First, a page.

Dorothy Ann Haus, class of 1964

Dorothy Ann Haus, class of 1964

Dorothy Haus was born and raised in Brattleboro, Vermont. Her father was an uneducated millionaire and her mother was a Pembroke College graduate (class of 1922). It was expected that she and her siblings would attend college. Haus decided on Pembroke after she saw the campus and started in the fall of 1958. Her father died during her freshman year and when her mother died during her junior year, she moved back to Vermont to take care of her family. During that time, Haus met her husband, a Providence College graduate, and they married in 1963.

Dorothy Ann Haus begins this interview by talking about her life before Pembroke College, growing up as a “Pollyanna” in Brattleboro, Vermont. Haus discusses many different aspects of life as a Pembroker including the rules and regulations, the gym requirement, dorm life, dating, freshman orientation, formal dinners and demitasse, and playing varsity sports. Haus recalls celebrations such as Father-Daughter Weekend, May Day, and Campus Dance. She also remembers posture pictures – a eugenics practice that included taking photos of nude students under the guise of checking for scoliosis, the later Pembroke-Brown merger.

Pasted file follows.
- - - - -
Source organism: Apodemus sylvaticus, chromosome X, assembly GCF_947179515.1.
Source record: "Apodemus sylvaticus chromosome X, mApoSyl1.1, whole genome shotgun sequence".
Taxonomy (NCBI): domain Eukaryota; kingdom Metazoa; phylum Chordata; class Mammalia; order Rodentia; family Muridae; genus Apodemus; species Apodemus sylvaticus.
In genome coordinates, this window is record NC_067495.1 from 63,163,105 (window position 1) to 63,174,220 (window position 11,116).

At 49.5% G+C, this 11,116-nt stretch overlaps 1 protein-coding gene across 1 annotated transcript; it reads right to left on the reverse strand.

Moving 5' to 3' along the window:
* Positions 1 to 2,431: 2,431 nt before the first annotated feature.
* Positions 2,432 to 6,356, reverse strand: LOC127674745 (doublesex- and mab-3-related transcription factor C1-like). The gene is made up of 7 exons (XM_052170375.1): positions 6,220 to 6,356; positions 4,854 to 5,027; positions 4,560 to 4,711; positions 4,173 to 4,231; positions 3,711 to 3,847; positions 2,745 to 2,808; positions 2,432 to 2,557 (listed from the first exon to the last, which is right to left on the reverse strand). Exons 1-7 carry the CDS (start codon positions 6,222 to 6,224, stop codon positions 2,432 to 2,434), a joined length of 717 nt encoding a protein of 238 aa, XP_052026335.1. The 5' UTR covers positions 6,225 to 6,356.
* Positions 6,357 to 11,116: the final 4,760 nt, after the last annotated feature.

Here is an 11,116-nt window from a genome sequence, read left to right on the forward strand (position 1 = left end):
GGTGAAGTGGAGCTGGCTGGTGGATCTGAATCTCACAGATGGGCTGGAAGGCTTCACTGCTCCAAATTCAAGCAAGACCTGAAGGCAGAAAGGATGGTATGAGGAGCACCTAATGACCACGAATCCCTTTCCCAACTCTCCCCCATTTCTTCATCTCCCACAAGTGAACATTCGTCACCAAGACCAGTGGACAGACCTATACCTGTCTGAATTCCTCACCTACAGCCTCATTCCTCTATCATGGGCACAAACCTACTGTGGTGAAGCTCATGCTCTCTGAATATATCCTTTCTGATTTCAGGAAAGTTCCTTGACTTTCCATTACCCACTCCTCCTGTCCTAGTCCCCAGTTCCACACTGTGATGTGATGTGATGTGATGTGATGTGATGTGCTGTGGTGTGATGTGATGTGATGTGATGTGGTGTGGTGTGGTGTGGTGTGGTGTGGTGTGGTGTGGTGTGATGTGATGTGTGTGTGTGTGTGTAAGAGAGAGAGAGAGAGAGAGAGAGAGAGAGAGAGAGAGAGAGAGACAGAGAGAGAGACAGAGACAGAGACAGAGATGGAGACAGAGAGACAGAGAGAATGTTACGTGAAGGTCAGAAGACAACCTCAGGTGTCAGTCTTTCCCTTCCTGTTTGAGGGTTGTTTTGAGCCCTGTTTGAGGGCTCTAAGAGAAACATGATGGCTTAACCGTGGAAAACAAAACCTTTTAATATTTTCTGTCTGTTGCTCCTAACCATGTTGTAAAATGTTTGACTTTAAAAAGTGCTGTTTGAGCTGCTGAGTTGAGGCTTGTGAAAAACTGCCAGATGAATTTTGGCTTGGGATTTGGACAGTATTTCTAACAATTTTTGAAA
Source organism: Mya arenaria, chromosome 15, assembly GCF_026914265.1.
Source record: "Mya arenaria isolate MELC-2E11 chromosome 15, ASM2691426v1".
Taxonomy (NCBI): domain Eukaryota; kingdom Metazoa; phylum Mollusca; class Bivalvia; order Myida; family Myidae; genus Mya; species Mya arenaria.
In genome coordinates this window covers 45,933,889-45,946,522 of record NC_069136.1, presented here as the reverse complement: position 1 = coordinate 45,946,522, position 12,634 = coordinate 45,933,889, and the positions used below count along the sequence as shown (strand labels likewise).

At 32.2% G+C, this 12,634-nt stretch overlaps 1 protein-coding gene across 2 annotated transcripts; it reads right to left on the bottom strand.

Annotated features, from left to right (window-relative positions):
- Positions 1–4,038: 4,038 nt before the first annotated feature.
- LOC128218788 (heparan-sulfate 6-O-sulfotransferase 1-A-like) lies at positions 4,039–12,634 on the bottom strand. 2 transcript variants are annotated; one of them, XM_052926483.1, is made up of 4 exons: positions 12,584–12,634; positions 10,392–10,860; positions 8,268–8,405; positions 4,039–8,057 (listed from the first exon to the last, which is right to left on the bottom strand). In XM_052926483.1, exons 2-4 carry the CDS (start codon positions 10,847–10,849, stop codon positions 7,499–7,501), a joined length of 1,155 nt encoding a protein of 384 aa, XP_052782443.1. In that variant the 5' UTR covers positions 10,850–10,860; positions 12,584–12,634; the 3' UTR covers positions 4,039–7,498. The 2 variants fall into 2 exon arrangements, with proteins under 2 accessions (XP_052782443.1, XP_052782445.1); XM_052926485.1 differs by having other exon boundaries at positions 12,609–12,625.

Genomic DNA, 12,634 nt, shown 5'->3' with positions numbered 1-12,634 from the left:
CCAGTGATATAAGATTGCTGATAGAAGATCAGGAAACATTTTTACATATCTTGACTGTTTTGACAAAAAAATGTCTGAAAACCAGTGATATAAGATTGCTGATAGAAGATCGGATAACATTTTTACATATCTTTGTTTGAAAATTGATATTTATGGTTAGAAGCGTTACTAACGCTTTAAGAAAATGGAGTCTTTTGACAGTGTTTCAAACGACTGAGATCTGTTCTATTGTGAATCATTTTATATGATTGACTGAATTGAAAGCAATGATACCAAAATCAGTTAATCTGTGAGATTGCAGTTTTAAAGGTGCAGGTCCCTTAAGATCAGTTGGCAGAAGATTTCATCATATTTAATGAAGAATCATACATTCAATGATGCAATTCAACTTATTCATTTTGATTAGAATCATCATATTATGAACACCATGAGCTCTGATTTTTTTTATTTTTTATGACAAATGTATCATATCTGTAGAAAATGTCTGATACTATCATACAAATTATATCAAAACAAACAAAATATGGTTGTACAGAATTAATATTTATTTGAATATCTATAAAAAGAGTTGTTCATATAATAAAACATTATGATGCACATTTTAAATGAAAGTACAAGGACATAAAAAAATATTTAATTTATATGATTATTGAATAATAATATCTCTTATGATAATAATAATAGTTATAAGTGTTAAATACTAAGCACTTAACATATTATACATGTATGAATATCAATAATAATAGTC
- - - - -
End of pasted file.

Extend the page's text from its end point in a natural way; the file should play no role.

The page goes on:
Some interesting memories include Helen Hayes speaking at Chapel, Haus' close relationship with Dean Gretchen Tonks, and bowling with Physical Education Director Bessie Rudd. Haus elaborates on her experience working for the school newspaper, the Pembroke Record, her memories of United States President John F. Kennedy's assassination, the changing relationships between the Brown and Pembroke students, and the birth control pill.

The interview extends into her marriage and later career working in the Admissions Office at Brown, working for the Claremont Colleges in California, and being a speechwriter for Governor Ronald Reagan. At the time of the interview she looked forward to her daughter becoming a third generation Brown woman graduate.

Part 1

Part 2

Part 3

Part 4
Recorded on May 11, 1988
Interviewed by Kim Wade